While South Dakota is opening up ten new temporary testing sites, we’re looking into whether or not the state has been keeping its promises to the federal government when it comes to testing for COVID-19.
KELOLAND Investigates has been digging into the documents and reports and compares South Dakota and North Dakota testing rates and finds out why more testing matters in the battle against the spread of COVID-19.
A lot of federal money has been handed out to South Dakota for COVID-19 testing. South Dakota’s Department of Health got $69,165,864 in federal funds to expand testing. That money included flu season preparedness and getting ready for a potential COVID-19 vaccine.
South Dakota also had to submit its COVID-19 testing projections to the feds in order to receive the money.
According to South Dakota’s testing plan, submitted to the U.S. Department of Health and Human Services for May and June, South Dakota would test 35,280 individuals in May and 44,100 people in June.
It looks like that did not happen. According to our KELOLAND News records, in May, South Dakota tested 27,100 individuals and in June it tested 36,010 individuals.
On July 10th, the South Dakota Department of Health submitted its testing plans for July through the end of the year. The state pledged to test 55,000 individuals for active COVID-19 infection each month.
The South Dakota Department of Health website lists 44,223 tests as a monthly goal and tracks its performance. DOH officials have repeatedly said that the 44,233 goal is for the number of tests conducted each month to reach 5% of the state’s population. DOH officials said it is not a goal for the number of individuals tested.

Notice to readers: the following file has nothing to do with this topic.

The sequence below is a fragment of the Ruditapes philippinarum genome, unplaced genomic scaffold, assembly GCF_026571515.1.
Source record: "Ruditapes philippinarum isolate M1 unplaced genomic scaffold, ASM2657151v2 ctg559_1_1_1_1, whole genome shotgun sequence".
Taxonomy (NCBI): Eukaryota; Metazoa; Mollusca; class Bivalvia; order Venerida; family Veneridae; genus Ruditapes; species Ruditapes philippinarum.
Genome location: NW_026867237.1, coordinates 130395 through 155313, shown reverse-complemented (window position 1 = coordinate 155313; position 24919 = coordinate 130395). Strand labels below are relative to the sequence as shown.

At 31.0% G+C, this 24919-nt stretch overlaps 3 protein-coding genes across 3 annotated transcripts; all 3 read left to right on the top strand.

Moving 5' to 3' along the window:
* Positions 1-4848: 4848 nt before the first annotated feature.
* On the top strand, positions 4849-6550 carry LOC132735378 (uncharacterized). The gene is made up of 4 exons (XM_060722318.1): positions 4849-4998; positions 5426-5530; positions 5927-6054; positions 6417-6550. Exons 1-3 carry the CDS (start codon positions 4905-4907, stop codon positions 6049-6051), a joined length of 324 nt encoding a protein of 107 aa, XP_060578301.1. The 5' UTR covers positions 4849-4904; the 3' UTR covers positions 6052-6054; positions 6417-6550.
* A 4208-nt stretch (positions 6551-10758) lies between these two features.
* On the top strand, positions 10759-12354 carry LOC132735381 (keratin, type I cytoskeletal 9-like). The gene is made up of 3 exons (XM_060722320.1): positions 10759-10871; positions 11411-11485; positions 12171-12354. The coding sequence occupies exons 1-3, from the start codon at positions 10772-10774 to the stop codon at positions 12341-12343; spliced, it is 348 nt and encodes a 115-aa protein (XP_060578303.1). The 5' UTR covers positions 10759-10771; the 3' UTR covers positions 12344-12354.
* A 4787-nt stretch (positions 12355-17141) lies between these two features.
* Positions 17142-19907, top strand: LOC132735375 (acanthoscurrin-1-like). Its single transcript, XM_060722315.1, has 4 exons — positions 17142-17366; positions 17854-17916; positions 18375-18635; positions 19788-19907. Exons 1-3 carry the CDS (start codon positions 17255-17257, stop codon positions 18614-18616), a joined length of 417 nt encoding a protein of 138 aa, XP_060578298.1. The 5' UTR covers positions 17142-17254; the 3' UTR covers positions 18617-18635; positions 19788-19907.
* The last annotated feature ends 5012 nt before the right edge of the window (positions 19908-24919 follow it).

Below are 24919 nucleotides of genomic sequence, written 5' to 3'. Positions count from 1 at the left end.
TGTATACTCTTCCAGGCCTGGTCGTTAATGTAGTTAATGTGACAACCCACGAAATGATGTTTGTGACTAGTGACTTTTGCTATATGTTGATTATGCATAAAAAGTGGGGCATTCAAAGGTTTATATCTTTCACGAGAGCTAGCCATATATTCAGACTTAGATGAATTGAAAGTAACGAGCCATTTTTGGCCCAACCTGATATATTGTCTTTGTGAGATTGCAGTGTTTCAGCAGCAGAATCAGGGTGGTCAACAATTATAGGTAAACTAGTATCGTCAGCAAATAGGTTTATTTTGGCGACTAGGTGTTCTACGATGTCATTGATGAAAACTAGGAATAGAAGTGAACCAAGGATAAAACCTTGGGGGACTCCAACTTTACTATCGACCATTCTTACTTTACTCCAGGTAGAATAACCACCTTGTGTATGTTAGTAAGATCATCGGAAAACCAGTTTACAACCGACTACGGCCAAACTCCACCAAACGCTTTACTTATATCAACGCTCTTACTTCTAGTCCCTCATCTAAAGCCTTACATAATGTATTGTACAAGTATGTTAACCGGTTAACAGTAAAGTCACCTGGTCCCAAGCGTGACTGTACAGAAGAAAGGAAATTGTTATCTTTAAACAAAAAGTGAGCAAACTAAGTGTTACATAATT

“We are testing and we are testing well over our goal of 44,000. We were testing over 100,000 and nearly 150,000 tests for the month of October. And so while some of those individuals are tested multiple times, a lot of those individuals are tested for the first time as well.”Dr. Joshua Clayton, SD State Epidemiologist
According to the U.S. Department of Health and Human Services Report to Congress on COVID-19 Strategic Testing Plan in May: “Modifications to the State plans may be necessary if patterns of virus transmission change or are projected to change, increased case rates are observed.”
“The state has not amended the current plan, but again as the numbers show we are well exceeding the goals that were set out initially,” SD Secretary of Health Kim Malsam-Rysdon said.
The value in testing as many people as possible is to quickly identify where the disease is occurring; isolate those people; quarantine their contacts and that essentially really does help you preserve your hospital capacity and reduce the extensive spread we are seeing currently.”Grace Njau, ND Dept. of Health Director of Special Projects & Health Analytics
North Dakota received nearly $5 million less than South Dakota ($63,804,067) in federal funding for testing, but increased its testing goals from 105,000 individuals in June to 248,000 in December.
“It does have to be part of your strategy. You really do chose how you invest your dollars. I was quite impressed by how the state health department and governor’s office in North Dakota heavily invested in making sure if you want to get a test, you should be able to get a test,” Njau said.
“When you see a positivity rate that’s that high, it tells me there are quite a lot more cases that are undetected in that population,” Njau said.
Njau says while testing numbers and positivity rates can be figured out in different ways, the numbers don’t lie when it comes to hospitalizations and fatalities.
North Dakota’s hospitalizations (383) have been at about half of what South Dakota’s (607) have been, but deaths in North Dakota have been slightly higher (674 deaths in ND, vs 537 deaths in SD) due to a high number of cases in long-term care facilities.